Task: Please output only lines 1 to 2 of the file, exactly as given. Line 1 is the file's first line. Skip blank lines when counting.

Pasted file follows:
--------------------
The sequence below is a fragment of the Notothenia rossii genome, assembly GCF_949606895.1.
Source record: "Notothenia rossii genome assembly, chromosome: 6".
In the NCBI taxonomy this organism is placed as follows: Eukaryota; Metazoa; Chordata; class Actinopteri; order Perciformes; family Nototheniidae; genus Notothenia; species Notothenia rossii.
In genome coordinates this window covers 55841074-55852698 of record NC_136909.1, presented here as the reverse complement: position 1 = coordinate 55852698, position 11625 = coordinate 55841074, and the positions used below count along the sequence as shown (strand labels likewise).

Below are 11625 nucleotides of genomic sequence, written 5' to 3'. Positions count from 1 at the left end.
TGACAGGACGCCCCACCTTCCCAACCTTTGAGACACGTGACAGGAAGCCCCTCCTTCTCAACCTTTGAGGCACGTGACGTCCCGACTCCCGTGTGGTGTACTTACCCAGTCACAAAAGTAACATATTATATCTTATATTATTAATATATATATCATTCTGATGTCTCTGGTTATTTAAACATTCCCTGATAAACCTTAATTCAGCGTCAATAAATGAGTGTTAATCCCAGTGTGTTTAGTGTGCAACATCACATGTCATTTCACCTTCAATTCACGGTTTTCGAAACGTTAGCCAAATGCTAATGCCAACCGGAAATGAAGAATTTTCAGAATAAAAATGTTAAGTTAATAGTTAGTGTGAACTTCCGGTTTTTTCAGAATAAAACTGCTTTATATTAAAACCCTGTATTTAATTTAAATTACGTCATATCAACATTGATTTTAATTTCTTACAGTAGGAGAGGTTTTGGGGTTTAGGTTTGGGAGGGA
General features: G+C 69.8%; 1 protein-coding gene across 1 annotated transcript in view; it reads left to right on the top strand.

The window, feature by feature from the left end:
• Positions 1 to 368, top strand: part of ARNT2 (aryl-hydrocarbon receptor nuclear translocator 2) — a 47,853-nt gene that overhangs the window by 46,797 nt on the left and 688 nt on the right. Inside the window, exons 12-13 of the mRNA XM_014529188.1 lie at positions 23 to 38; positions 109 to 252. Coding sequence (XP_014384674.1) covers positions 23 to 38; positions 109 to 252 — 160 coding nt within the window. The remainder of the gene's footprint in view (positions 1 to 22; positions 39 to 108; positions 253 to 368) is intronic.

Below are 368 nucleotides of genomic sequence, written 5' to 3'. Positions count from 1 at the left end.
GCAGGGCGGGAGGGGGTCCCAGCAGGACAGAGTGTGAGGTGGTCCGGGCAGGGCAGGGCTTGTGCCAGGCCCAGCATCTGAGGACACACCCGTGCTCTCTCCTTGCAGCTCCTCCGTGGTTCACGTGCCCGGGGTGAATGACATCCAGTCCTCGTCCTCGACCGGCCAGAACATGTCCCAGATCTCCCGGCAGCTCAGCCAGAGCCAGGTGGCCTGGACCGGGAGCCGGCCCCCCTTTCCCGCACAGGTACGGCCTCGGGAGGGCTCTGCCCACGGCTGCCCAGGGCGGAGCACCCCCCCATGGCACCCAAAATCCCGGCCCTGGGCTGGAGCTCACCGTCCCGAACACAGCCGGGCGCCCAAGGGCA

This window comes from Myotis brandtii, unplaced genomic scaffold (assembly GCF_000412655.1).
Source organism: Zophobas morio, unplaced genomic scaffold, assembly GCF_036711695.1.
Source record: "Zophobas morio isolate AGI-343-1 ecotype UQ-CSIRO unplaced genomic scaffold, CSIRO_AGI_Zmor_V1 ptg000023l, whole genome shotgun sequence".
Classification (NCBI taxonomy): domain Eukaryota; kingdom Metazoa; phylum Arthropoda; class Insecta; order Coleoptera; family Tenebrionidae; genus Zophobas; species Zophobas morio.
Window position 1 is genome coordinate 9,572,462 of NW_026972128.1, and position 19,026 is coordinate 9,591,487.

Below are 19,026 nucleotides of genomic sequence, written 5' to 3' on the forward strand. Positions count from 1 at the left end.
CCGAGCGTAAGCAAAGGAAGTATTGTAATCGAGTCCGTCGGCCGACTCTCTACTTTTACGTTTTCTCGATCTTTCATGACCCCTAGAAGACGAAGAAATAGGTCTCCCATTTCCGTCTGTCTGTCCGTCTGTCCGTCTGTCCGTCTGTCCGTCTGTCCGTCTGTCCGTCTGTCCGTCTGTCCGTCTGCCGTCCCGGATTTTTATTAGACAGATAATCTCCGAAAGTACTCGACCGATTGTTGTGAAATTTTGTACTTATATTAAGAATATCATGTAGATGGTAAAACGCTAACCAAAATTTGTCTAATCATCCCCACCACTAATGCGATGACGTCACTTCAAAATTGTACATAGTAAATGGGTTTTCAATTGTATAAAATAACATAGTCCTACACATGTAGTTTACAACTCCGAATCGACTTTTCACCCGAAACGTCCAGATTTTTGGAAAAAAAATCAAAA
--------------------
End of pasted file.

The sequence below is a fragment of the Notothenia rossii genome, assembly GCF_949606895.1.
Source record: "Notothenia rossii genome assembly, chromosome: 6".